Wednesday, October 31, 2007

"My bottom is tired"

Yet another choice quote from my three year old.

This one of course, delivered as I am carrying him from house to house at the end of a long evening of trick or treating.

Just for that, he owes me a few Peanut Butter Cups...

Monday, October 29, 2007

Objection Overruled

Or "Every sperm is sacred"

Alice pointed me to an article about the Pope pushing "conscientious objection" as what "true" Catholic pharmacists should use to prevent people from getting pharmaceuticals their doctors believe they should have. Numerous religious leaders have been pushing this as a religious freedom issue, but I believe this is another area where one person's rights can do serious harm to another person.

The drug most commonly brought up in this discussion is the morning after pill. This is often claimed by objecting pharmacists to be an abortion pill, but that is patently false. Here is a quick bio refresher. After sex, sperm survive at most seven days, in that time they have to find their way to the egg and fertilize it. This does not create a human being yet. There are several more things that must happen, and only rarely do, before this embryo can have a chance to become a child. After becoming fertilized, the egg needs to embed itself in the uterine lining. This happens in, on average, less than 25% of fertilized eggs.

The standard birth control pill does the following (from Go Ask Alice):

The synthetic estrogen in the combination pill works to prevent the ovaries from releasing an egg. If no egg is released, there is nothing to be fertilized by sperm and the woman cannot get pregnant. In addition, the synthetic estrogen works by suppressing the body's normal hormonal pattern (which involves one egg being developed per menstrual cycle and released for possible fertilization). The synthetic progestin (present in both types of pills) works to:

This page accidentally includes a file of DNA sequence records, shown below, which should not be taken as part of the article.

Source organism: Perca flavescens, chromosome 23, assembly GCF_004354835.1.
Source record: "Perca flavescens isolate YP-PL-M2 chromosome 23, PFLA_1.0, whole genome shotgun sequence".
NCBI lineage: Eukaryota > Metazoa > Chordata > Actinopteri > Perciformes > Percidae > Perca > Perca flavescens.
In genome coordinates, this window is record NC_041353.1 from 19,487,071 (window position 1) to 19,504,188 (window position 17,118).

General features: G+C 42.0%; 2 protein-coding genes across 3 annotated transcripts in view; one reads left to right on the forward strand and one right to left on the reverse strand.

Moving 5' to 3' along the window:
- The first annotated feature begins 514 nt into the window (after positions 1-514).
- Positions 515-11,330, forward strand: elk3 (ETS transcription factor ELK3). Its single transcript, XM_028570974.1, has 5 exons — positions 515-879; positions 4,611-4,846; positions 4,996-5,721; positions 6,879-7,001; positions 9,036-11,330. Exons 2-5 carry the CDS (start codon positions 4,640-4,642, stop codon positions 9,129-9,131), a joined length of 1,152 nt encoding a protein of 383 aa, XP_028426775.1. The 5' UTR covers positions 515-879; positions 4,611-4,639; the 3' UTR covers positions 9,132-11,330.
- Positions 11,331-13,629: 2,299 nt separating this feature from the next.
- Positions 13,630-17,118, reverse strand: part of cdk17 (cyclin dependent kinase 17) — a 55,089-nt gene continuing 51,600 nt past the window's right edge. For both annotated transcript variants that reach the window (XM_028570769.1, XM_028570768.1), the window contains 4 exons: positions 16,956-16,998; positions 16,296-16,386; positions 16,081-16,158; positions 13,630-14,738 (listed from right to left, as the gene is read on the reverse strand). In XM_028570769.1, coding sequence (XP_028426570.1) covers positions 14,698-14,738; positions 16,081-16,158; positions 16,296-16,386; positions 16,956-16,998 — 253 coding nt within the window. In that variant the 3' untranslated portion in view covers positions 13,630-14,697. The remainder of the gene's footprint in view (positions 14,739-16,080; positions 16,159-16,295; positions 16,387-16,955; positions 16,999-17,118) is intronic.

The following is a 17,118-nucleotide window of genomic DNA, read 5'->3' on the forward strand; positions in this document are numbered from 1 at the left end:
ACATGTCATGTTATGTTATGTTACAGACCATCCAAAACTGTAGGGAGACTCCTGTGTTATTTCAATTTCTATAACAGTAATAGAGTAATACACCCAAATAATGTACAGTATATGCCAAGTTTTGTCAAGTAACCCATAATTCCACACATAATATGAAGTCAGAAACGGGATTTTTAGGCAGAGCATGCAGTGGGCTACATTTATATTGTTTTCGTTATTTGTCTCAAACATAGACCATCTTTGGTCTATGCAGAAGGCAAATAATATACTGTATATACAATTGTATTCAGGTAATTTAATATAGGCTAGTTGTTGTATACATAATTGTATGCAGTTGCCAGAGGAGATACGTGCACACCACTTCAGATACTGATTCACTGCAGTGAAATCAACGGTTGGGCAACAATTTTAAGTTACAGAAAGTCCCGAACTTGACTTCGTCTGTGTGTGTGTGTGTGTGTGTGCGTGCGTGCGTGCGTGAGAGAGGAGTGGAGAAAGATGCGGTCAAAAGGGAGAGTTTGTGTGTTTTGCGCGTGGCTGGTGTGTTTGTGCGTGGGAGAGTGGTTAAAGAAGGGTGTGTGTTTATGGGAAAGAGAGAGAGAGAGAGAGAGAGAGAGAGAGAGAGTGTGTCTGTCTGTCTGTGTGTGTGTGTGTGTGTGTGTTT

1. thicken the cervical mucus which hinders the movement of sperm,
  2. inhibit the egg's ability to travel through the fallopian tubes,
  3. partially suppress the sperm's ability to unite with (and thereby fertilize) the egg, and
  4. alter the uterine lining so (in the event that an egg is released and fertilized) the egg will likely not be able to implant into the uterine wall. (A fertilized egg would then be discharged with the rest of the menstrual blood.)

The morning after pill is a much stronger dose of the synthetic progestin in order to rush the last effect. This causes the egg, like 75% of fertilized eggs, to fail to attach, thus preventing (not ending) a pregnancy.

As far as reasons for use of this, and the other drugs the Pope and others would like to see effectively banned from sale, they are legion. Many women aren't healthy enough for a pregnancy. Others have been raped or are in an abusive relationship. The pharmacists have no knowledge of this, and don't have a right to such knowledge. The prescribing doctor should have made all of the objections already. The doctor knows about the patient's living status, everything leading up to the prescription, and should have already discussed this with the patient. If the pharmacist has questions, feel free to call the doctor, but the doctor should be the arbiter of care, not the pharmacist.